Lately my life seems to consist of highways and byways (and runways ...) including on the internet where I am led by links to interesting sites and then from there to others. So much so, I become disoriented, ‘caught up’, forgetting where I started from (and afraid that it might be a metaphor for my life right now.) Where the heck this is all going to lead me, this interest in science fiction that ‘Voyagers’ has fuelled (and it has to be said, Twitter also has a lot to answer for as well) and the itchy feet syndrome I am experiencing at present, I have no idea - but I am looking forward to the trip. I think.

between sons

With our first-born son
caught up in Kyoto
a flowing elevator
pours us through to another level,
tells us to travel safe
in a voice like light

from a blue sun
in one of the Jack Vance books
in the boot of John and Katherine’s car,
there as excess baggage
because even sci. fi. books
cannot alter their weight at an airport,

after all this is the real world
where another son who travels
to Chile
arrives before he left
and on Skype when we ask
our middle son

how he is he replies okay
but still in Dunedin.
Meanwhile, back in Japan
we’re asked to please
remove our shoes
in order

to toe our unshod way
along ancient wood
on feet no longer planted
but wavering,
like the floating feet
of astronauts.

Kay McKenzie Cooke

10 comments:

Catherine said...

What a coincidence, I just found that Linda Gregg article a couple of days ago.

Cy Mathews said...

We lived in the south of Japan, in a semi-rural area surrounded by paddy-fields. Some dragon-flies, and in summer the sound of insects - cicadas I presume - was incredibly loud on the hot, humid nights.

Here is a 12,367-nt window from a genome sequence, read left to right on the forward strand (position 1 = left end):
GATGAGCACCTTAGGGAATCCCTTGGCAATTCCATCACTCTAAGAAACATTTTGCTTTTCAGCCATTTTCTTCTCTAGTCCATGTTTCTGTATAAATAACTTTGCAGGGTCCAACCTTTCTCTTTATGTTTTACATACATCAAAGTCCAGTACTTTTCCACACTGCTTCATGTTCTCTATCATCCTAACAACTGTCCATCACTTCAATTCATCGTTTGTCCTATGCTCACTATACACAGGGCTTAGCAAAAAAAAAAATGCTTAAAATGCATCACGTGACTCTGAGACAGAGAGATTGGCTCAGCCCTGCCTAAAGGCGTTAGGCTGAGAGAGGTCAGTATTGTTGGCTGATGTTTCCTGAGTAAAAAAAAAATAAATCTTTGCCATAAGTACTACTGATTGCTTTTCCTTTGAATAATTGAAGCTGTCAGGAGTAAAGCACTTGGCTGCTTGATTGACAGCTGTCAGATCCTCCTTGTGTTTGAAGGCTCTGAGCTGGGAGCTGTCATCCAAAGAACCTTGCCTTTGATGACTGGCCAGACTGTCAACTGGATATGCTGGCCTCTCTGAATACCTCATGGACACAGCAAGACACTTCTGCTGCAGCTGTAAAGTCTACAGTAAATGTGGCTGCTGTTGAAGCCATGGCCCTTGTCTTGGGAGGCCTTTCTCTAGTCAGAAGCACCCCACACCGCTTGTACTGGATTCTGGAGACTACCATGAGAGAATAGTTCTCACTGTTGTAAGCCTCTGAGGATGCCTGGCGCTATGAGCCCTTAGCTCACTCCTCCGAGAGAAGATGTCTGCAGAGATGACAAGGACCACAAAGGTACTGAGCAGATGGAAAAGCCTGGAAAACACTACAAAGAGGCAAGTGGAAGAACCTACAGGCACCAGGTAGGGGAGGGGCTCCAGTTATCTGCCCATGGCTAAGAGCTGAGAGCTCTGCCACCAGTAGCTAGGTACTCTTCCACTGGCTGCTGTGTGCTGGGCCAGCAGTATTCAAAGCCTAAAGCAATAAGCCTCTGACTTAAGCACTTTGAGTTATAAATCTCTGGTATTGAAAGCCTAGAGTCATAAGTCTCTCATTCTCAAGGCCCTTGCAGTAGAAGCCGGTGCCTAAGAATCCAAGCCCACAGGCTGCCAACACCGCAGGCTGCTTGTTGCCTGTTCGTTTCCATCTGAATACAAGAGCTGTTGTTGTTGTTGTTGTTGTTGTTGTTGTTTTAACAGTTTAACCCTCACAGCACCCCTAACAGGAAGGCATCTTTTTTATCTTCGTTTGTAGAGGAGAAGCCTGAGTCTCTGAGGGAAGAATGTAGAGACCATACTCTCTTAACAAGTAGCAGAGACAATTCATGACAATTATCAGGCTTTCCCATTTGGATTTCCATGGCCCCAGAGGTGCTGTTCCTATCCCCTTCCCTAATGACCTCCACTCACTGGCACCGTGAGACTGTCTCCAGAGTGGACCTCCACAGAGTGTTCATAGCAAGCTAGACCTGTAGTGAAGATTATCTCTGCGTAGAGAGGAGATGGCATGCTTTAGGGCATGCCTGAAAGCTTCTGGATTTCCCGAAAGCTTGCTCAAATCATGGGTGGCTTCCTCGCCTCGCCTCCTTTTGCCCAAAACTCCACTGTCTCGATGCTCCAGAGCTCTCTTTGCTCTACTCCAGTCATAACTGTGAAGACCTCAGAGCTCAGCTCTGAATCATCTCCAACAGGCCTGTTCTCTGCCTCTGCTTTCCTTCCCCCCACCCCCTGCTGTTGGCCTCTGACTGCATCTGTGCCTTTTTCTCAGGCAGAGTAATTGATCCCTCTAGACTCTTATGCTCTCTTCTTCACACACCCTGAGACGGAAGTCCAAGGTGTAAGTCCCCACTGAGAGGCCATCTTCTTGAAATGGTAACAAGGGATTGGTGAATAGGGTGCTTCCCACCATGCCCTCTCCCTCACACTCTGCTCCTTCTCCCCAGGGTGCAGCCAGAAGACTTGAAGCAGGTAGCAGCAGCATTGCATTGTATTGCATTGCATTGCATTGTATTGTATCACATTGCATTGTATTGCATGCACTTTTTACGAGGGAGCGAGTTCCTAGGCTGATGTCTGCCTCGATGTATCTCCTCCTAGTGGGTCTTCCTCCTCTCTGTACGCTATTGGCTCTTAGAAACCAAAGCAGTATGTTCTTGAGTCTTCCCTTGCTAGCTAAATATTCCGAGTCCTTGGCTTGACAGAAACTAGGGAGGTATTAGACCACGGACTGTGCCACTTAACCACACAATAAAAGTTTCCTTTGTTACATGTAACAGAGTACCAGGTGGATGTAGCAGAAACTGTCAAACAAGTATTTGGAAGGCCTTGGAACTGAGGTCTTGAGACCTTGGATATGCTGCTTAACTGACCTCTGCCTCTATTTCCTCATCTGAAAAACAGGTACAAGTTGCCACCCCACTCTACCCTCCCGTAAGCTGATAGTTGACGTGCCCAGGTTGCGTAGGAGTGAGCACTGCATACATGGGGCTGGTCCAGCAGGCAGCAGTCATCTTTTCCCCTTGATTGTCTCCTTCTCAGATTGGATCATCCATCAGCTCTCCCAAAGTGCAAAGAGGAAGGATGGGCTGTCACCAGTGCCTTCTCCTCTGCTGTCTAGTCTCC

I liked the poem when I heard it at the Voyagers reading, thanks for putting it up here.

Tim Jones said...

I very much enjoyed this poem when I heard it on the night - thank you very much for posting it here so I can enjoy it again! And thanks for your report as well. Other readers on the night included James Dignan, who read his Voyagers poem "Great Minds" and a couple of others, and Ian Goldsmith, who came out from behind the camera to read a poem he'd written while filming the event!

Kay said...

Catherine - That's amazing!

Cy - Thanks - I enjoyed your poems as well ... as always.

Tim - Thanks very much, I have added the names.

leonie said...

oh i LOVE your poem - the imagery in it is fantastic.

i specially love the lines

even sci. fi. books
cannot alter their weight at an airport

and about your son arriving before he left. the joys of travel! seems like you had a really great time

:)

Dragonfly said...

Hello - great dragonfly pic, and love all your Japan pics too!! Thanks :-)

Tim Jones said...

I've remembered the other open mike reader: Robert Lord Fellow Rae Vercoe also read.

kj said...

oh, oh kay! what i treat to stop by to find not only your unsettled and hopeful transition, but this poem! i love how you wrote this. that line about sci fi books not able to alter their weight at airports is just super.

i would like to read with you....

xoxo

Becky Motew said...

I have never been to a poetry reading, I am very sorry to say. You make me want to go. Your poem is beautiful.

apprentice said...

Greay poem Kay, it really captures your new reality :)

Harbour

Harbour
'how this all harbours light'